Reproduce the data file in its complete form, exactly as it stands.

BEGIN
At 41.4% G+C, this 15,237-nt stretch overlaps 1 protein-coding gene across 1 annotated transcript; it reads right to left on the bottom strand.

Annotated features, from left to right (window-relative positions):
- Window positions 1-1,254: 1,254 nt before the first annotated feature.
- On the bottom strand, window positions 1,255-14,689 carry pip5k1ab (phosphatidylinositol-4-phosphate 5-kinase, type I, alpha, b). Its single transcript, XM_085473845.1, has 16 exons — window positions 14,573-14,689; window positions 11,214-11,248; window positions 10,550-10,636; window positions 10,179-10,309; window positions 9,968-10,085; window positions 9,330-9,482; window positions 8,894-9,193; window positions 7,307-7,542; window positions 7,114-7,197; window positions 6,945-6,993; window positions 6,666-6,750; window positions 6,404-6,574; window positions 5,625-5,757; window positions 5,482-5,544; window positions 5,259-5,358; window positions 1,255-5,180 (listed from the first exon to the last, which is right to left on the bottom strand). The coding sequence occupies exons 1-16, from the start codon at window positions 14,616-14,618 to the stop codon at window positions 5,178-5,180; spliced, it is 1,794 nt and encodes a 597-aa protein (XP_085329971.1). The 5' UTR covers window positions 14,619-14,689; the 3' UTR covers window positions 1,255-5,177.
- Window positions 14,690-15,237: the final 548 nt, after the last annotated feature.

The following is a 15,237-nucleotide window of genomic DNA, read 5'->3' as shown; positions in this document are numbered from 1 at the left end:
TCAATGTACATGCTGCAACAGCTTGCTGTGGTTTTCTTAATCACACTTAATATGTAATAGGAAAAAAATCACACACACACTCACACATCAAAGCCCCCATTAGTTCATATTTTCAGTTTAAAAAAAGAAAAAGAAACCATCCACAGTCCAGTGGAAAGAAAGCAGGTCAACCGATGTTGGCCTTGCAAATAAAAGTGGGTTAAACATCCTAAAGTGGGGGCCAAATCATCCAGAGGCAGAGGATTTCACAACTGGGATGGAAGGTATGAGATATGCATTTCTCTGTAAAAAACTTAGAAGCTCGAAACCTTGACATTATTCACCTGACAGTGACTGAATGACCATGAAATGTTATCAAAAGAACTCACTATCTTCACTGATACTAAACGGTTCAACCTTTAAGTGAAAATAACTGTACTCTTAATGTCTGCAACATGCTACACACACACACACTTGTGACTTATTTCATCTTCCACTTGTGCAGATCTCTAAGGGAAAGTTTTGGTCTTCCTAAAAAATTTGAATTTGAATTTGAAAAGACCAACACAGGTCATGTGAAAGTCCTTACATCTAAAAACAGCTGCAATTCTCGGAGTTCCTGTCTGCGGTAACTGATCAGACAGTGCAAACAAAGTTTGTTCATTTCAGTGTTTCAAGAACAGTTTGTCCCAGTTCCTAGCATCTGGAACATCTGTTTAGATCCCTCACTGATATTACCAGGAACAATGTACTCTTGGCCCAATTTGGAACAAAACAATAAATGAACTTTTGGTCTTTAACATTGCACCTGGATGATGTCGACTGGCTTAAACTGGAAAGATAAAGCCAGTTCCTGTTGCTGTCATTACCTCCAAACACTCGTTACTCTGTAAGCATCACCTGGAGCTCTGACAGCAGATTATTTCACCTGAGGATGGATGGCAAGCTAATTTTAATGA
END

At 41.4% G+C, this 15,237-nt stretch overlaps 1 protein-coding gene across 1 annotated transcript; it reads right to left on the bottom strand.

Annotated features, from left to right (window-relative positions):
- Window positions 1-1,254: 1,254 nt before the first annotated feature.
- On the bottom strand, window positions 1,255-14,689 carry pip5k1ab (phosphatidylinositol-4-phosphate 5-kinase, type I, alpha, b). Its single transcript, XM_085473845.1, has 16 exons — window positions 14,573-14,689; window positions 11,214-11,248; window positions 10,550-10,636; window positions 10,179-10,309; window positions 9,968-10,085; window positions 9,330-9,482; window positions 8,894-9,193; window positions 7,307-7,542; window positions 7,114-7,197; window positions 6,945-6,993; window positions 6,666-6,750; window positions 6,404-6,574; window positions 5,625-5,757; window positions 5,482-5,544; window positions 5,259-5,358; window positions 1,255-5,180 (listed from the first exon to the last, which is right to left on the bottom strand). The coding sequence occupies exons 1-16, from the start codon at window positions 14,616-14,618 to the stop codon at window positions 5,178-5,180; spliced, it is 1,794 nt and encodes a 597-aa protein (XP_085329971.1). The 5' UTR covers window positions 14,619-14,689; the 3' UTR covers window positions 1,255-5,177.
- Window positions 14,690-15,237: the final 548 nt, after the last annotated feature.

The following is a 15,237-nucleotide window of genomic DNA, read 5'->3' as shown; positions in this document are numbered from 1 at the left end:
TCAATGTACATGCTGCAACAGCTTGCTGTGGTTTTCTTAATCACACTTAATATGTAATAGGAAAAAAATCACACACACACTCACACATCAAAGCCCCCATTAGTTCATATTTTCAGTTTAAAAAAAGAAAAAGAAACCATCCACAGTCCAGTGGAAAGAAAGCAGGTCAACCGATGTTGGCCTTGCAAATAAAAGTGGGTTAAACATCCTAAAGTGGGGGCCAAATCATCCAGAGGCAGAGGATTTCACAACTGGGATGGAAGGTATGAGATATGCATTTCTCTGTAAAAAACTTAGAAGCTCGAAACCTTGACATTATTCACCTGACAGTGACTGAATGACCATGAAATGTTATCAAAAGAACTCACTATCTTCACTGATACTAAACGGTTCAACCTTTAAGTGAAAATAACTGTACTCTTAATGTCTGCAACATGCTACACACACACACACTTGTGACTTATTTCATCTTCCACTTGTGCAGATCTCTAAGGGAAAGTTTTGGTCTTCCTAAAAAATTTGAATTTGAATTTGAAAAGACCAACACAGGTCATGTGAAAGTCCTTACATCTAAAAACAGCTGCAATTCTCGGAGTTCCTGTCTGCGGTAACTGATCAGACAGTGCAAACAAAGTTTGTTCATTTCAGTGTTTCAAGAACAGTTTGTCCCAGTTCCTAGCATCTGGAACATCTGTTTAGATCCCTCACTGATATTACCAGGAACAATGTACTCTTGGCCCAATTTGGAACAAAACAATAAATGAACTTTTGGTCTTTAACATTGCACCTGGATGATGTCGACTGGCTTAAACTGGAAAGATAAAGCCAGTTCCTGTTGCTGTCATTACCTCCAAACACTCGTTACTCTGTAAGCATCACCTGGAGCTCTGACAGCAGATTATTTCACCTGAGGATGGATGGCAAGCTAATTTTAATGA